you can't always watch every game, sometimes you have to follow it other ways. twitter doesn't pay royalties for play by play announcing and so the university it trying to cut it out.

Re:Only credential holders? (1)

bickerdyke (670000) | about 2 years ago | (#41965749)

That's so 20th century!

Re:Only credential holders? (1)

advantis (622471) | about 2 years ago | (#41965753)

Not if you're a journalist you're not. Parent has a point: if the journalists exceed the limit, have their credentials revoked and start attending as private citizens instead, what's the UW to do about it? Ban communication devices and have them "detained" at a TSA-like security checkpoint at the entrance? Install a Faraday cage around the avenue and hinder the radio and TV stations too? Jam GSM/UMTS/CDMA specifically and hope they don't leak any jamming signal outside and get in trouble with the FCC?

Re:Only credential holders? (2)

Xenx (2211586) | about 2 years ago | (#41965829)

They'll probably ban the person specifically, if it became an actual issue for them. One could argue how successful enforcing it would be, but nothing says they have to let them attend the games. For what it's worth, I understand both sides of this issue. However, I don't give a crap about either side.

Re:Only credential holders? (1)

Anonymous Coward | about 2 years ago | (#41966115)

What about watching it from TV and tweeting based on that? I don't think there's that much delay or is there?

Re:Only credential holders? (-1)

Anonymous Coward | about 2 years ago | (#41966025)

You are a moron.

Re:Only credential holders? (0)

Anonymous Coward | about 2 years ago | (#41966217)

And here I was, expecting to learn something new.

So how is tweeting about semi-pro sports ... (1, Interesting)

tlambert (566799) | about 2 years ago | (#41965555)

So how is tweeting about semi-pro sports ... news for nerds?

(Yes, I am aware that this is a university game, but any game where the sponsors control the media exposure in order to profit is at least semi-pro in nature to me, since being "Pro" is all about whether you get income from it)

Re:So how is tweeting about semi-pro sports ... (2)

gagol (583737) | about 2 years ago | (#41965617)

I believe the tweeting part is more or less related to nerds, enough for you to click and comment. I predict it will gather more interest than the emscripten story posted earlier!

cant understand the post (0)

Anonymous Coward | about 2 years ago | (#41965563)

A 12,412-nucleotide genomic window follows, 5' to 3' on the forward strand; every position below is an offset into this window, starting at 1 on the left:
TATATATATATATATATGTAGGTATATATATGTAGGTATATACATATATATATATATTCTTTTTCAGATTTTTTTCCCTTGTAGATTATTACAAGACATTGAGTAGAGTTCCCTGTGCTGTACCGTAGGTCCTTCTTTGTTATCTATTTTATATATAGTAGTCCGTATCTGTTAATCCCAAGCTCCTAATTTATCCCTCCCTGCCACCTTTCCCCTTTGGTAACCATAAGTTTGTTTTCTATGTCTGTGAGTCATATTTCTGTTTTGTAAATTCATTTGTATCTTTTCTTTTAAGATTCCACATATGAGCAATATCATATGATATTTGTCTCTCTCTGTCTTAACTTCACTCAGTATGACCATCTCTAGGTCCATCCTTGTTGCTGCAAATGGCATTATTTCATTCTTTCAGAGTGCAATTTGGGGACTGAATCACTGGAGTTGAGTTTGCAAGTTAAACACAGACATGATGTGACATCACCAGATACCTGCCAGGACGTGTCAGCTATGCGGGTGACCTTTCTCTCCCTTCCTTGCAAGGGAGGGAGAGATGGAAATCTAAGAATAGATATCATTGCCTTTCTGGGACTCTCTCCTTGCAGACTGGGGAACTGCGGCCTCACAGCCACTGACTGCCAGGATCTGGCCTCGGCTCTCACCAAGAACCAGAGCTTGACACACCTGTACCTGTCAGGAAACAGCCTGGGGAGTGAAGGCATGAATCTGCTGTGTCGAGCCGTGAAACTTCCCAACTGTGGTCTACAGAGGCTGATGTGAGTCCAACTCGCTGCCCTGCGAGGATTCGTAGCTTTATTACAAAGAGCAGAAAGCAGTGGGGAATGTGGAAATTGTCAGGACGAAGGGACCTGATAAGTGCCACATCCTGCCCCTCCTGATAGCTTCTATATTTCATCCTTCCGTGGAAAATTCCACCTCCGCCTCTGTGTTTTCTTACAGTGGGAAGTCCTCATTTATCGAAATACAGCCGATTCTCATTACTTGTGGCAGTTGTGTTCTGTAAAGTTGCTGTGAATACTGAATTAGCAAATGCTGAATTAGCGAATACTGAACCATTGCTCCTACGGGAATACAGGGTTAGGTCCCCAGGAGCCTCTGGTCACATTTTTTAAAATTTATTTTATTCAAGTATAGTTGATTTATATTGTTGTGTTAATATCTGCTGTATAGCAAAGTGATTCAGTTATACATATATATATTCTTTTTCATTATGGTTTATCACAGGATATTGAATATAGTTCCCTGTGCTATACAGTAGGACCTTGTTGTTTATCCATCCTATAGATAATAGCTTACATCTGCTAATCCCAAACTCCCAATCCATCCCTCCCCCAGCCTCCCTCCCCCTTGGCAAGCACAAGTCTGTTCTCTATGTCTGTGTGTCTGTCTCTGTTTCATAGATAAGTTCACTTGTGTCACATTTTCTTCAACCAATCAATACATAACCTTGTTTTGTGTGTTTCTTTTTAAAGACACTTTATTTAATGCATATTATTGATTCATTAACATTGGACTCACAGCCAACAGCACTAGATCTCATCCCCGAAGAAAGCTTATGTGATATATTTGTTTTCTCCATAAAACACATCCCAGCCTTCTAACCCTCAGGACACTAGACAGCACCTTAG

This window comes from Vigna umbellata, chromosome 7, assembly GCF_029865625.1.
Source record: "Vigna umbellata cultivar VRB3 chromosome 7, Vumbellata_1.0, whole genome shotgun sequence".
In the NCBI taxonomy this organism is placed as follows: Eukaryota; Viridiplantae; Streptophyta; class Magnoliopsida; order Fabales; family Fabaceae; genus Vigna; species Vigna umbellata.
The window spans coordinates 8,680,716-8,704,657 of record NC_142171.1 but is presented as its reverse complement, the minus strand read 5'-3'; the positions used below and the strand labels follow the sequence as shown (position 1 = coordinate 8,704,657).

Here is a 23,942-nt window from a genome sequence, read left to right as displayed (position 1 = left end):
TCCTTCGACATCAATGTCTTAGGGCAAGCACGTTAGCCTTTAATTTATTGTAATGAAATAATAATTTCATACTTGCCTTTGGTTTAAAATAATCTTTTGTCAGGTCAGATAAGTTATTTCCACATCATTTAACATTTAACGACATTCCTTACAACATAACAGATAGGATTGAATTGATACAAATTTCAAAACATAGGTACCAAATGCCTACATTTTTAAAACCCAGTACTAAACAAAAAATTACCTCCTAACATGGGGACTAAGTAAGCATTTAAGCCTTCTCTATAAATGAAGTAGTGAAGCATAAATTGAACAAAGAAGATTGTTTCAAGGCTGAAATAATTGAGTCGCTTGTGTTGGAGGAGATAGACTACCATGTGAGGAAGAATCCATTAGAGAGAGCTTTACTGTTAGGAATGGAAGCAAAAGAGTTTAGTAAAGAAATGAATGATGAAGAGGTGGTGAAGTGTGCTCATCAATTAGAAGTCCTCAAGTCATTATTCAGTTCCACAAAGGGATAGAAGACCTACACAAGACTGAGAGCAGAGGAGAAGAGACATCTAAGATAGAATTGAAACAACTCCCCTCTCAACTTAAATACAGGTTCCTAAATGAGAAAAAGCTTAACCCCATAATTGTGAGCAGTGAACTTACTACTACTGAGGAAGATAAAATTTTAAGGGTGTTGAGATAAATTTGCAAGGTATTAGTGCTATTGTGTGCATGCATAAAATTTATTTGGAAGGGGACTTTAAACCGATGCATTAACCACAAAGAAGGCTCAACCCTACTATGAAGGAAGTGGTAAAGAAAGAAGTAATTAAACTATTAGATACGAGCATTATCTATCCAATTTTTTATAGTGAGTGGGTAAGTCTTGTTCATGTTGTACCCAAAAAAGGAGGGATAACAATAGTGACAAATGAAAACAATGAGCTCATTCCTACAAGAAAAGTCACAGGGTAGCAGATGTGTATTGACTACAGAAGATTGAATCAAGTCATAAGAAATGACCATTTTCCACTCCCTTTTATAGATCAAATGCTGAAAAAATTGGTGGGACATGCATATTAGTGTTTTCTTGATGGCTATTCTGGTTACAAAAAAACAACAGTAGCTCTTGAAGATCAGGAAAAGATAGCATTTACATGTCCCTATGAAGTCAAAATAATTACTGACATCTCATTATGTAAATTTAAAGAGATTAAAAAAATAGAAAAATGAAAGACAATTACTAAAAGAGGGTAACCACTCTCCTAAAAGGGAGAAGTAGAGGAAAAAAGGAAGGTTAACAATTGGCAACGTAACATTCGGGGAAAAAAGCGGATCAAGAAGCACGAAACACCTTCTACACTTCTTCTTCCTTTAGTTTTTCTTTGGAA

what is this post even about? article just has corrections. why limit tweets? why are journalists tweeting. i thought they are paid to write stuff more deep than a 160 char stupid tweet.

News sources should simply skip a few games (4, Interesting)

WindBourne (631190) | about 2 years ago | (#41965567)

Seriously, This harms ALL sports caster to have the university dictate how things will happen.
if ALL of the news sources would simply skip a couple of games, then the sports director would quickly change their mind.

Re:News sources should simply skip a few games (3, Insightful)

sumdumass (711423) | about 2 years ago | (#41965619)

I think the issue here is that a print reporter essentially becomes a broadcast journalist when tweeting the game play by play. The make royalty from the authorized broadcasts of the game and want people watching/listening to those instead of following tweets in near real time to which they get no income from.

The news sources won't skip the games because the readers/viewers/customers will look for the information if they do not carry it. Its essentially sending customers to the competition where they might like something and stay.

Re:News sources should simply skip a few games (2)

bickerdyke (670000) | about 2 years ago | (#41965757)

Do you really think 140-chars snippets are an adequate replacement for a real tv or radio coverage?

Re:News sources should simply skip a few games (2)

petermgreen (876956) | about 2 years ago | (#41965993)

Presumablly that depends on just how many of those 140-char snippets are sent....

Re:News sources should simply skip a few games (1)

bickerdyke (670000) | about 2 years ago | (#41966021)

No way.

I could follow a few matches of the last World Championship only via a text-only stream. And even without any limit, it does not capture the suspense and mood of following a match on tv or radio.

Re:News sources should simply skip a few games (1)

JustOK (667959) | about 2 years ago | (#41966491)

Gooooooo....
Msg 1/400 .....
l!!!!!!!!!!!!
Msg 400/400

Re:News sources should simply skip a few games (1)

bmuenzer (557506) | about 2 years ago | (#41966489)

Not for a full-time live coverage (as opposed to short live segments of my favourite team's game interrupted by commercials, segments of parallel games and top-40 hits).

Re:News sources should simply skip a few games (1)

sumdumass (711423) | about 2 years ago | (#41966525)

I don't think it matters if it lessens the ability to generate revenue from the authorized broadcasts.

When I listen to a game on the radio, its all background noise until the commentator sounds excited, then I pay attention because something interesting just happened and they will repeat it. So for me, yes it could replace it. But if it makes the revenue from the radio or tv covering it worth less, its still a problem.

Re:News sources should simply skip a few games (1)

bickerdyke (670000) | about 2 years ago | (#41966629)

A bunch of tweets scrolling by is not even background noise. And it doesn't even sound excited when something happens.

Re:News sources should simply skip a few games (2)

Jason Levine (196982) | about 2 years ago | (#41966809)

Or, more to the point, if your sport's coverage can be substantially harmed by twenty one 140-character snippets, perhaps your sport just isn't exciting enough to merit live TV/radio coverage.